And practice is best. Guided practice. In contrast to other topics in healthcare education, traditional information-based methods of training delivery can improve teamwork in healthcare.16 The effectiveness of didactics and reading materials may reflect the fact that the content of teamwork training (ie, teamwork knowledge, skills, and attitudes) may be easier to learn relative to complex clinical topics. Or, perhaps, the novelty of the topic engages learners. Nonetheless, applying teamwork principles on the job remains challenging. It involves breaking old habits of communication and interaction, much of which we do under time pressure and without much conscious deliberation. Thus, practice-based training significantly enhances impact on the acquisition, application and retention of teamwork skills in healthcare.17 In this special issue, there are several examples of the use of simulation to improve teamwork and safety including the work of Patterson et al18 in the paediatric emergency department and the work of Brock et al19 in interprofessional education.

Team training is a cultural intervention and dependent upon leadership support at all levels

While behavioural and knowledge competencies are critical for effective teamwork, attitudinal competencies matter as well. These include belief in the importance of teamwork, mutual trust and comfort with taking interpersonal risks. These characteristics are tied to organisational climates and cultures, which are heavily influenced by leadership at all levels. Emerging evidence indicates that, much like other organisational change interventions in healthcare, the degree of leadership support for teamwork training in healthcare impacts sustainment.20 For example, when senior leaders attend, if only briefly, teamwork training sessions, sustainment of those interventions is markedly better than in facilities where leadership support is less visible.21 As discussed above, teamwork is tightly intertwined with culture, and leadership is perhaps the single most important driver of what an organisation's culture looks like.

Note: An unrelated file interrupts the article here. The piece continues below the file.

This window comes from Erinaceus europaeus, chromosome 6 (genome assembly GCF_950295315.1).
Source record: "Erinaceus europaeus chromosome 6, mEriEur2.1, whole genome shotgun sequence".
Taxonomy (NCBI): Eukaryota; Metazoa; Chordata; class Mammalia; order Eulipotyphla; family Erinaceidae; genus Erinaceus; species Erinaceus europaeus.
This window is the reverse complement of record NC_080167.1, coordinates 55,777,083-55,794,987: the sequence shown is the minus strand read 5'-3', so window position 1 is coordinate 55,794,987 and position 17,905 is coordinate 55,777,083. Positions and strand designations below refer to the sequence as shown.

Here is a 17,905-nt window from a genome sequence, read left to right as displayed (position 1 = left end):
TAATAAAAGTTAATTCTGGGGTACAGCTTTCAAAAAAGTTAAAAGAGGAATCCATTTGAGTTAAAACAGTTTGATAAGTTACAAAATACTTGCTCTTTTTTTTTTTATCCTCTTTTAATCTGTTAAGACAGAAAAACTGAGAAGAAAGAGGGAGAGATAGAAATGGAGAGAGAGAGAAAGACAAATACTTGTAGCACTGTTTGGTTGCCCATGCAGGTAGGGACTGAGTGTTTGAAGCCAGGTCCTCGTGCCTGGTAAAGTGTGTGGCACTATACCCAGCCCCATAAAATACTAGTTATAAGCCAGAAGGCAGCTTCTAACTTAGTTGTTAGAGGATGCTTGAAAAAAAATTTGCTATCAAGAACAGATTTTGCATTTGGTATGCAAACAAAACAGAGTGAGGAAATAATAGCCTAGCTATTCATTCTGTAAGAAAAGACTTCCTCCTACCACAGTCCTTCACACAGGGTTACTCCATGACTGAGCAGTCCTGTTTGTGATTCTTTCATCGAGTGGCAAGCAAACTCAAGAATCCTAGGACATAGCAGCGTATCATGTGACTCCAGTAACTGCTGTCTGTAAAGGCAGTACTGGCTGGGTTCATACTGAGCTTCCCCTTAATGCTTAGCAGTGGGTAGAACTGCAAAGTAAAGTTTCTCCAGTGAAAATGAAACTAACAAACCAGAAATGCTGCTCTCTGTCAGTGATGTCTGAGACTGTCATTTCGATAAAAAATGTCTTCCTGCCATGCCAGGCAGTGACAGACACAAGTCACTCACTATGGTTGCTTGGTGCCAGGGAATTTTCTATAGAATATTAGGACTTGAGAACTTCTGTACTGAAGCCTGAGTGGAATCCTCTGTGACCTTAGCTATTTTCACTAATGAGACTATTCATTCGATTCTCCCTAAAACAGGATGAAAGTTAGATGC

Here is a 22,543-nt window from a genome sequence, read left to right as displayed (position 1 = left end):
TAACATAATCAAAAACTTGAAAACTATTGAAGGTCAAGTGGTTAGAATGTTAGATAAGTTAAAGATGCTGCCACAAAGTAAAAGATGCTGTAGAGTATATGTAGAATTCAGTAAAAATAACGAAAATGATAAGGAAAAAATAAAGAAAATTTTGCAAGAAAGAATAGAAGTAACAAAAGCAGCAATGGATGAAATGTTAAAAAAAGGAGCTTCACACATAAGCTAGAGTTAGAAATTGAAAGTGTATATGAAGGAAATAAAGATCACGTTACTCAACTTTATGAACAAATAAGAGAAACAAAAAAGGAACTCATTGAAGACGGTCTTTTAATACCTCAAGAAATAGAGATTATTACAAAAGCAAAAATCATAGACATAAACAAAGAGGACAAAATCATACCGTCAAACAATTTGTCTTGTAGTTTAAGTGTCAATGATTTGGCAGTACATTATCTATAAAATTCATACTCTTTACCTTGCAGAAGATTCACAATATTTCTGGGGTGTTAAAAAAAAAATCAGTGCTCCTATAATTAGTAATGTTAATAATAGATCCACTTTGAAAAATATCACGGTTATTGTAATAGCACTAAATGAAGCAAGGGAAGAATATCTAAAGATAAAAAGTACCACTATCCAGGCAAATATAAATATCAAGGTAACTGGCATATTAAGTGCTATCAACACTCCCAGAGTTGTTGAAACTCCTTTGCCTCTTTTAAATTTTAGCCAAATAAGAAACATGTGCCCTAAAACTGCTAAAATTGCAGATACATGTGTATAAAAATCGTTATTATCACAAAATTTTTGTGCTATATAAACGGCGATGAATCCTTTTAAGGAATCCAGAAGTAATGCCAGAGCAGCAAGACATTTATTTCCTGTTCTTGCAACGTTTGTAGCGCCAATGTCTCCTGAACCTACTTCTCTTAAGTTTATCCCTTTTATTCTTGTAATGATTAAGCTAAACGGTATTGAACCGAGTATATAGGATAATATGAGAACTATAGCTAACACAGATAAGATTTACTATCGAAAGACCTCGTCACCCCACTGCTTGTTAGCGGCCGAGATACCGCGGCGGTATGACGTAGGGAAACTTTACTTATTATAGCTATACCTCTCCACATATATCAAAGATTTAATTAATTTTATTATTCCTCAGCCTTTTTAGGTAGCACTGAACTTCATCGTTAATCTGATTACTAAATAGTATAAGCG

Team training is best paired with other methods of improving teamwork

Team training represents just one of three main types of intervention that can improve teamwork in healthcare. The two others consist of standardised communication protocols (eg, briefing and debriefing checklists, and handoff protocols) and interventions at the structural level (eg, changes to team composition, information systems and support tools, role structure clarification).22 Each of these approaches has value in its own right, but each complements the others.23 With appropriate organisational design and communication protocols, the work environment supports rather than inhibits effective communication, coordination and collaboration. In this issue, Bunnell et al24 demonstrated significant impact on care processes as well as staff and patient reported outcomes. They achieved this benefit by pairing teamwork training with a workflow analysis and redesign for specific care communication challenges faced in outpatient oncology. General teamwork training combined with specific communication tools is an effective strategy, as the training provides a broad rationale for teamwork and general competencies while the tools provide scaffolding, support and reminders for using teamwork skills on the job.

Measurement driven feedback drives improvement

Feedback is essential to learning and improvement, specifically diagnostic feedback—information that helps team members understand the causes of effective and ineffective performance.25 But, measuring any type of process in healthcare is a challenge. The barriers and constraints are no different for teamwork measurement. Several robust measurement systems have been developed for teamwork in specific clinical areas.26 ,27 However, large gaps remain in the tools available for guiding learning in training events and on the job. In this issue, Grand et al28 provide a general teamwork measurement framework as well as a process for developing and validating measures for specific contexts and purposes. This approach of adapting an overarching measurement framework to multiple uses is a strong contribution as it is unlikely there will be a single global tool useful for measuring teamwork across all settings.